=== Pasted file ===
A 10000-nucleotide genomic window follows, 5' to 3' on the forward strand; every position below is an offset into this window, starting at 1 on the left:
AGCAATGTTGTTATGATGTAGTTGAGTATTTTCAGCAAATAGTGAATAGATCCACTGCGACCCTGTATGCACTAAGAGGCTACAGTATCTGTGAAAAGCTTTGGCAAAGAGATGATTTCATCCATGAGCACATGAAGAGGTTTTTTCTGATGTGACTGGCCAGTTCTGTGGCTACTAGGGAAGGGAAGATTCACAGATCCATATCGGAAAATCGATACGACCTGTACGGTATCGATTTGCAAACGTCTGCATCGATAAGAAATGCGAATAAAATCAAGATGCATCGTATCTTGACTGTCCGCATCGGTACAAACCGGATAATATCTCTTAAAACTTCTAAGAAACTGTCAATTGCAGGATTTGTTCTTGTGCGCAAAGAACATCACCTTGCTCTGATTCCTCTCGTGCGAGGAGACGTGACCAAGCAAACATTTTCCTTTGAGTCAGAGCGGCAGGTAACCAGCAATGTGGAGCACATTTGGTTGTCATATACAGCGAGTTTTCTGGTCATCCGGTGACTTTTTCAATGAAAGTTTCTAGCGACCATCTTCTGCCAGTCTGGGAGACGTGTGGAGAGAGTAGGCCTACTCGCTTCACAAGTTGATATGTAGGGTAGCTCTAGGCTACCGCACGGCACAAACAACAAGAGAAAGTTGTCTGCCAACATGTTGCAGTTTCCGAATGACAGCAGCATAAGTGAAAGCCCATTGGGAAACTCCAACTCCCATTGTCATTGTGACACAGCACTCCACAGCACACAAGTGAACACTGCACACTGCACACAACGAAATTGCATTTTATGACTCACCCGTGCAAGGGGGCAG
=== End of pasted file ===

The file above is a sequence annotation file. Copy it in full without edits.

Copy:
A 10000-nucleotide genomic window follows, 5' to 3' on the forward strand; every position below is an offset into this window, starting at 1 on the left:
AGCAATGTTGTTATGATGTAGTTGAGTATTTTCAGCAAATAGTGAATAGATCCACTGCGACCCTGTATGCACTAAGAGGCTACAGTATCTGTGAAAAGCTTTGGCAAAGAGATGATTTCATCCATGAGCACATGAAGAGGTTTTTTCTGATGTGACTGGCCAGTTCTGTGGCTACTAGGGAAGGGAAGATTCACAGATCCATATCGGAAAATCGATACGACCTGTACGGTATCGATTTGCAAACGTCTGCATCGATAAGAAATGCGAATAAAATCAAGATGCATCGTATCTTGACTGTCCGCATCGGTACAAACCGGATAATATCTCTTAAAACTTCTAAGAAACTGTCAATTGCAGGATTTGTTCTTGTGCGCAAAGAACATCACCTTGCTCTGATTCCTCTCGTGCGAGGAGACGTGACCAAGCAAACATTTTCCTTTGAGTCAGAGCGGCAGGTAACCAGCAATGTGGAGCACATTTGGTTGTCATATACAGCGAGTTTTCTGGTCATCCGGTGACTTTTTCAATGAAAGTTTCTAGCGACCATCTTCTGCCAGTCTGGGAGACGTGTGGAGAGAGTAGGCCTACTCGCTTCACAAGTTGATATGTAGGGTAGCTCTAGGCTACCGCACGGCACAAACAACAAGAGAAAGTTGTCTGCCAACATGTTGCAGTTTCCGAATGACAGCAGCATAAGTGAAAGCCCATTGGGAAACTCCAACTCCCATTGTCATTGTGACACAGCACTCCACAGCACACAAGTGAACACTGCACACTGCACACAACGAAATTGCATTTTATGACTCACCCGTGCAAGGGGGCAG